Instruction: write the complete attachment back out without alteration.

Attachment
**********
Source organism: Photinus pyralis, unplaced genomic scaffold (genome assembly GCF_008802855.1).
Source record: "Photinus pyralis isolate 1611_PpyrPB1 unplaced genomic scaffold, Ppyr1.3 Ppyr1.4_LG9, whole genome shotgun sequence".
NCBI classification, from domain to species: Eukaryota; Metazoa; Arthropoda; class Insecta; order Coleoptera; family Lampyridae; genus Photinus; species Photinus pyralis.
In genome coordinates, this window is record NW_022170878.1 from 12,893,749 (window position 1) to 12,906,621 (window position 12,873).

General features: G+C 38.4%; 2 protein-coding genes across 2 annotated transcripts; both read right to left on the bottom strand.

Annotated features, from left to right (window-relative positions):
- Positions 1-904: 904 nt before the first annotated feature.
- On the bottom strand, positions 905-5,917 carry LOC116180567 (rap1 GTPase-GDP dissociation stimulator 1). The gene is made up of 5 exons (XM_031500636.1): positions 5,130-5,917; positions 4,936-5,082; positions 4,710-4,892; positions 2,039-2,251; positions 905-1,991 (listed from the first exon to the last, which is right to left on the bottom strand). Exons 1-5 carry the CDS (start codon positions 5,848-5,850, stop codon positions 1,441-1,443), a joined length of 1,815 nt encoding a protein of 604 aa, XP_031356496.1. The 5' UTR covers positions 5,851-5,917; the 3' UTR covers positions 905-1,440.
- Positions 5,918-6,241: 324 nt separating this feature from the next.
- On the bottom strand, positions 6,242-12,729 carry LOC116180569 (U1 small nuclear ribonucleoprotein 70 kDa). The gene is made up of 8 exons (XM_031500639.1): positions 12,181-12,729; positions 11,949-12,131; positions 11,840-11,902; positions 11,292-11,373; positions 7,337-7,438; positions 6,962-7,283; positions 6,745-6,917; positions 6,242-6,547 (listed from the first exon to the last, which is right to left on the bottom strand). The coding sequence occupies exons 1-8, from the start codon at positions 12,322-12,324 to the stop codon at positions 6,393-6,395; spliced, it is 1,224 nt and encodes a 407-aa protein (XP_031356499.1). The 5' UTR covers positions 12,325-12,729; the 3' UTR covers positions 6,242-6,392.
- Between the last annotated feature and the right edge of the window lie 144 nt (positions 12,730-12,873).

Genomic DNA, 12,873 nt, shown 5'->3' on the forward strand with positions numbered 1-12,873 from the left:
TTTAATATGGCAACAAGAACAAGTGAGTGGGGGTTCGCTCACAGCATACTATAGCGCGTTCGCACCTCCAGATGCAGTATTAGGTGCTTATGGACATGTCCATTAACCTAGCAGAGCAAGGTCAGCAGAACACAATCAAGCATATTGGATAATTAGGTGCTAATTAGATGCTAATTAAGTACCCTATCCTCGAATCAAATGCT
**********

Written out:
Source organism: Photinus pyralis, unplaced genomic scaffold (genome assembly GCF_008802855.1).
Source record: "Photinus pyralis isolate 1611_PpyrPB1 unplaced genomic scaffold, Ppyr1.3 Ppyr1.4_LG9, whole genome shotgun sequence".
NCBI classification, from domain to species: Eukaryota; Metazoa; Arthropoda; class Insecta; order Coleoptera; family Lampyridae; genus Photinus; species Photinus pyralis.
In genome coordinates, this window is record NW_022170878.1 from 12,893,749 (window position 1) to 12,906,621 (window position 12,873).

General features: G+C 38.4%; 2 protein-coding genes across 2 annotated transcripts; both read right to left on the bottom strand.

Annotated features, from left to right (window-relative positions):
- Positions 1-904: 904 nt before the first annotated feature.
- On the bottom strand, positions 905-5,917 carry LOC116180567 (rap1 GTPase-GDP dissociation stimulator 1). The gene is made up of 5 exons (XM_031500636.1): positions 5,130-5,917; positions 4,936-5,082; positions 4,710-4,892; positions 2,039-2,251; positions 905-1,991 (listed from the first exon to the last, which is right to left on the bottom strand). Exons 1-5 carry the CDS (start codon positions 5,848-5,850, stop codon positions 1,441-1,443), a joined length of 1,815 nt encoding a protein of 604 aa, XP_031356496.1. The 5' UTR covers positions 5,851-5,917; the 3' UTR covers positions 905-1,440.
- Positions 5,918-6,241: 324 nt separating this feature from the next.
- On the bottom strand, positions 6,242-12,729 carry LOC116180569 (U1 small nuclear ribonucleoprotein 70 kDa). The gene is made up of 8 exons (XM_031500639.1): positions 12,181-12,729; positions 11,949-12,131; positions 11,840-11,902; positions 11,292-11,373; positions 7,337-7,438; positions 6,962-7,283; positions 6,745-6,917; positions 6,242-6,547 (listed from the first exon to the last, which is right to left on the bottom strand). The coding sequence occupies exons 1-8, from the start codon at positions 12,322-12,324 to the stop codon at positions 6,393-6,395; spliced, it is 1,224 nt and encodes a 407-aa protein (XP_031356499.1). The 5' UTR covers positions 12,325-12,729; the 3' UTR covers positions 6,242-6,392.
- Between the last annotated feature and the right edge of the window lie 144 nt (positions 12,730-12,873).

Genomic DNA, 12,873 nt, shown 5'->3' on the forward strand with positions numbered 1-12,873 from the left:
TTTAATATGGCAACAAGAACAAGTGAGTGGGGGTTCGCTCACAGCATACTATAGCGCGTTCGCACCTCCAGATGCAGTATTAGGTGCTTATGGACATGTCCATTAACCTAGCAGAGCAAGGTCAGCAGAACACAATCAAGCATATTGGATAATTAGGTGCTAATTAGATGCTAATTAAGTACCCTATCCTCGAATCAAATGCT